Sunday, November 10, 2013

Time Horizons and Writing

RCP:

My research on Civil War writing leads me to one conclusion. If you are literate today, it does not mean you can write -- not even close to it in many cases. But if you were literate in 1863, even if you could not spell, you often could write descriptively and meaningfully.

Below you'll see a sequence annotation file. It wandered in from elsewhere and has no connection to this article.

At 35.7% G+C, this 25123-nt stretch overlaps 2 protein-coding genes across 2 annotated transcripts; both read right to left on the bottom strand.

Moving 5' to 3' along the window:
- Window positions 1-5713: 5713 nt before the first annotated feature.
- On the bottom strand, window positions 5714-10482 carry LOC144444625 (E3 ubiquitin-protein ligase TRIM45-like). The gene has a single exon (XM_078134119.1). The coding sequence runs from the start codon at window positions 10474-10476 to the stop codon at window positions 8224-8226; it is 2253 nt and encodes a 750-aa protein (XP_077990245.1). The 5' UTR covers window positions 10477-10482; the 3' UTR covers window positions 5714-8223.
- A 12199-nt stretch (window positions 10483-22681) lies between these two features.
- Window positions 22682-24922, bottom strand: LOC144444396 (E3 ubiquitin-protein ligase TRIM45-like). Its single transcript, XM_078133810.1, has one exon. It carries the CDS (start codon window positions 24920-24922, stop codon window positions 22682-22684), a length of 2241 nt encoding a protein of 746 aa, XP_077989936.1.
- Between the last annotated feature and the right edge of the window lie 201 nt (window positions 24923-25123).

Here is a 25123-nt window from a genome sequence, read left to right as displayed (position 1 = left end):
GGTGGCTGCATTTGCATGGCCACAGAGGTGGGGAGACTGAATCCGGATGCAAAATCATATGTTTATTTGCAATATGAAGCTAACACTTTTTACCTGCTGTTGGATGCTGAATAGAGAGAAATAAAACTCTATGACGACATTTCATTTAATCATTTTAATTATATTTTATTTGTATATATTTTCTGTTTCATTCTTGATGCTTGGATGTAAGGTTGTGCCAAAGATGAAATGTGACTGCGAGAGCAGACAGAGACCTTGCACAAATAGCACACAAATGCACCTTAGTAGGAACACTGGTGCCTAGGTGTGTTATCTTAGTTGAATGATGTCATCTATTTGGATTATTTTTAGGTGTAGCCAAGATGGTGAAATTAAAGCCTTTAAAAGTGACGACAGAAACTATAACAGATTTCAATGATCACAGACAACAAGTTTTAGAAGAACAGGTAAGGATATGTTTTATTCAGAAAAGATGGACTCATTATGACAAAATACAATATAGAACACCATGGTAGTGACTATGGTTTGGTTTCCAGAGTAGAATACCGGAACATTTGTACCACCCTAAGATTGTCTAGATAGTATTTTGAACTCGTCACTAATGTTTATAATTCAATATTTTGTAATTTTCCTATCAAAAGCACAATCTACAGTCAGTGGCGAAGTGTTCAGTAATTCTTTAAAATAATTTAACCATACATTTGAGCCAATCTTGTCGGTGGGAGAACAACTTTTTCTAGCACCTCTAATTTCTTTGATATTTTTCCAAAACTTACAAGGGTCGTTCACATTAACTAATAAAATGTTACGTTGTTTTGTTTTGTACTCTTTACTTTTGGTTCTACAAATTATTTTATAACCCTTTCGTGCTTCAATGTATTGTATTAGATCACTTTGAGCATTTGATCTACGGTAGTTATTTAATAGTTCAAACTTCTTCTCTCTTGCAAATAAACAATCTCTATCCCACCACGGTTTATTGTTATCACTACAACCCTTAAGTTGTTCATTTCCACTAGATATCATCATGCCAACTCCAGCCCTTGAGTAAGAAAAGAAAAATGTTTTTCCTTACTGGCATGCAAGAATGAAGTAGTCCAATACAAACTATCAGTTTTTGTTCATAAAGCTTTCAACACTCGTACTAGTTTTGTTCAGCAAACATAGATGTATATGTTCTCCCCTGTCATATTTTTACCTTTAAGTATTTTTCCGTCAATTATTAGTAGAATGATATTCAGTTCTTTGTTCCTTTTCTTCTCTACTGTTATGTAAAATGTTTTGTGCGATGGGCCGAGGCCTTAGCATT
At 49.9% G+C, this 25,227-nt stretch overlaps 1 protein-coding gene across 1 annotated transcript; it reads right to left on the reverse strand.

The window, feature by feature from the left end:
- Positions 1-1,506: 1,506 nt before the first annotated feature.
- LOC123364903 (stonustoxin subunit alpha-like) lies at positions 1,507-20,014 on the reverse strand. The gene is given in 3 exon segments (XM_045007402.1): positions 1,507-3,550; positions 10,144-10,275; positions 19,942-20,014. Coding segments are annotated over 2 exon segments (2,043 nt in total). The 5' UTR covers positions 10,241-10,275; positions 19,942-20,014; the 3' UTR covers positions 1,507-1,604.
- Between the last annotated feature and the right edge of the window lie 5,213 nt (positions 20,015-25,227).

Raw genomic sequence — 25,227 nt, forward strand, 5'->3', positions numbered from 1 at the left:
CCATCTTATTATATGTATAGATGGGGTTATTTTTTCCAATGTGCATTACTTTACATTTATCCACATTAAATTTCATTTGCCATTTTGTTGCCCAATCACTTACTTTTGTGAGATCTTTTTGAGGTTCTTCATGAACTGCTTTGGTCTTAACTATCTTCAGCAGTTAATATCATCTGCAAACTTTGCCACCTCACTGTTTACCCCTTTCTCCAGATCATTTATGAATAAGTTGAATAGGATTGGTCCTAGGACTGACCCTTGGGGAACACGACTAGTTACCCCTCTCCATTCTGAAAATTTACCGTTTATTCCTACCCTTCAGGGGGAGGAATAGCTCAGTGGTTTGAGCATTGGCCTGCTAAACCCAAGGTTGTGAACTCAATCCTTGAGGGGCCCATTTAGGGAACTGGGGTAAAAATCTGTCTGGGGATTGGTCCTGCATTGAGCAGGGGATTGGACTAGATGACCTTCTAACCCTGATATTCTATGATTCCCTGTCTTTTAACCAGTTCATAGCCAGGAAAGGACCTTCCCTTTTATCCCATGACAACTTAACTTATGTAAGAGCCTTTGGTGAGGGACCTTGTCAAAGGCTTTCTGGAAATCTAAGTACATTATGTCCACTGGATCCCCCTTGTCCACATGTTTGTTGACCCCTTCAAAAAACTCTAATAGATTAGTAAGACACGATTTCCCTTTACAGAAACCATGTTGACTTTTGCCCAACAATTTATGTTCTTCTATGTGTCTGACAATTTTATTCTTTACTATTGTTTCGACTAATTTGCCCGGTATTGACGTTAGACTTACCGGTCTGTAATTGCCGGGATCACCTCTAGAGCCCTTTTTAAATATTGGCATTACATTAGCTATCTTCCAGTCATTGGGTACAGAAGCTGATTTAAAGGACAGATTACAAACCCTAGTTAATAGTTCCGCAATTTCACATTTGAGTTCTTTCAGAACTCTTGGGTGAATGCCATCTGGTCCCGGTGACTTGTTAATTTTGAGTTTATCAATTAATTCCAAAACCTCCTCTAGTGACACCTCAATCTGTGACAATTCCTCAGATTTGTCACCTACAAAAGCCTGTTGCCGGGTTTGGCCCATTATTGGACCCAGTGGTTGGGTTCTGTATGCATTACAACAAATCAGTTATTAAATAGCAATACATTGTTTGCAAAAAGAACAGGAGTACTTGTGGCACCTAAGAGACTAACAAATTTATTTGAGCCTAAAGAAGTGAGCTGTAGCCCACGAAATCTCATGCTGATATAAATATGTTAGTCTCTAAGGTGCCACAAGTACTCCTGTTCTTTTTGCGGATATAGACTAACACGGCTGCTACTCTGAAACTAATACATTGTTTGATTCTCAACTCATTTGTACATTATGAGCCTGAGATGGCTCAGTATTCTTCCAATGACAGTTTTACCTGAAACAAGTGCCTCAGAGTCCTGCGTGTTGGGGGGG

In the century and a half since, we have evolved from word to image creatures, devaluing the power of the written word and turning ourselves into a species of short gazers, focused on the emotions of the moment rather than the contemplative thoughts about consequences and meaning of our actions. Many everyday writers in the mid-19th century were far more contemplative, far more likely to contextualize the long-term meaning of their actions. They meticulously observed and carefully described because, although photography was the hot new medium during the Civil War, words remained the dominant way of communicating thought, memory, aspiration, hope.

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